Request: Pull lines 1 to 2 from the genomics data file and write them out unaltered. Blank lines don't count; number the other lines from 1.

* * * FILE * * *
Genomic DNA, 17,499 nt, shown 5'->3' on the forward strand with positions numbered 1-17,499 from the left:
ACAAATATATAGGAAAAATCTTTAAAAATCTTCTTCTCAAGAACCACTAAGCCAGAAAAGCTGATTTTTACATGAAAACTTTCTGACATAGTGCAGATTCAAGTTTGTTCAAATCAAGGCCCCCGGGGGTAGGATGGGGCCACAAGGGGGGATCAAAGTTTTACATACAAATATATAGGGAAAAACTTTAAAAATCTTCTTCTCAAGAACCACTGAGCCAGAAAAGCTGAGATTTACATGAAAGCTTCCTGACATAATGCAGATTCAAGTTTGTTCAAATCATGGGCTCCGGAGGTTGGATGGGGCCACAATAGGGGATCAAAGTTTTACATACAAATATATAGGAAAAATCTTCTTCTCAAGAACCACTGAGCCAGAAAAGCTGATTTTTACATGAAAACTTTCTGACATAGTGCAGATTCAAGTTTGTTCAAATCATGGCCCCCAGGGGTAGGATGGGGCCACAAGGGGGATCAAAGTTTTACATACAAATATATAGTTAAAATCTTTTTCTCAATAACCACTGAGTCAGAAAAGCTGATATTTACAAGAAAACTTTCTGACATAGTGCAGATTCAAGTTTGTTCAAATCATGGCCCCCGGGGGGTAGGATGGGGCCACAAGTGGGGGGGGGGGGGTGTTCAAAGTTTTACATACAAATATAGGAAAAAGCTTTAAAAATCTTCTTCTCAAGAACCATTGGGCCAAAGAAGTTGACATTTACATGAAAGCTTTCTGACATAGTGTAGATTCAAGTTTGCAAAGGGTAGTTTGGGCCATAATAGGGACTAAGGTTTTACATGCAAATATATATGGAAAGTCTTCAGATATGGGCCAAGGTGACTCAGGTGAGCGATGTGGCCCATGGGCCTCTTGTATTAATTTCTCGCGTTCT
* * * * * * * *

Genomic DNA, 17,499 nt, shown 5'->3' on the forward strand with positions numbered 1-17,499 from the left:
ACAAATATATAGGAAAAATCTTTAAAAATCTTCTTCTCAAGAACCACTAAGCCAGAAAAGCTGATTTTTACATGAAAACTTTCTGACATAGTGCAGATTCAAGTTTGTTCAAATCAAGGCCCCCGGGGGTAGGATGGGGCCACAAGGGGGGATCAAAGTTTTACATACAAATATATAGGGAAAAACTTTAAAAATCTTCTTCTCAAGAACCACTGAGCCAGAAAAGCTGAGATTTACATGAAAGCTTCCTGACATAATGCAGATTCAAGTTTGTTCAAATCATGGGCTCCGGAGGTTGGATGGGGCCACAATAGGGGATCAAAGTTTTACATACAAATATATAGGAAAAATCTTCTTCTCAAGAACCACTGAGCCAGAAAAGCTGATTTTTACATGAAAACTTTCTGACATAGTGCAGATTCAAGTTTGTTCAAATCATGGCCCCCAGGGGTAGGATGGGGCCACAAGGGGGATCAAAGTTTTACATACAAATATATAGTTAAAATCTTTTTCTCAATAACCACTGAGTCAGAAAAGCTGATATTTACAAGAAAACTTTCTGACATAGTGCAGATTCAAGTTTGTTCAAATCATGGCCCCCGGGGGGTAGGATGGGGCCACAAGTGGGGGGGGGGGGGTGTTCAAAGTTTTACATACAAATATAGGAAAAAGCTTTAAAAATCTTCTTCTCAAGAACCATTGGGCCAAAGAAGTTGACATTTACATGAAAGCTTTCTGACATAGTGTAGATTCAAGTTTGCAAAGGGTAGTTTGGGCCATAATAGGGACTAAGGTTTTACATGCAAATATATATGGAAAGTCTTCAGATATGGGCCAAGGTGACTCAGGTGAGCGATGTGGCCCATGGGCCTCTTGTATTAATTTCTCGCGTTCT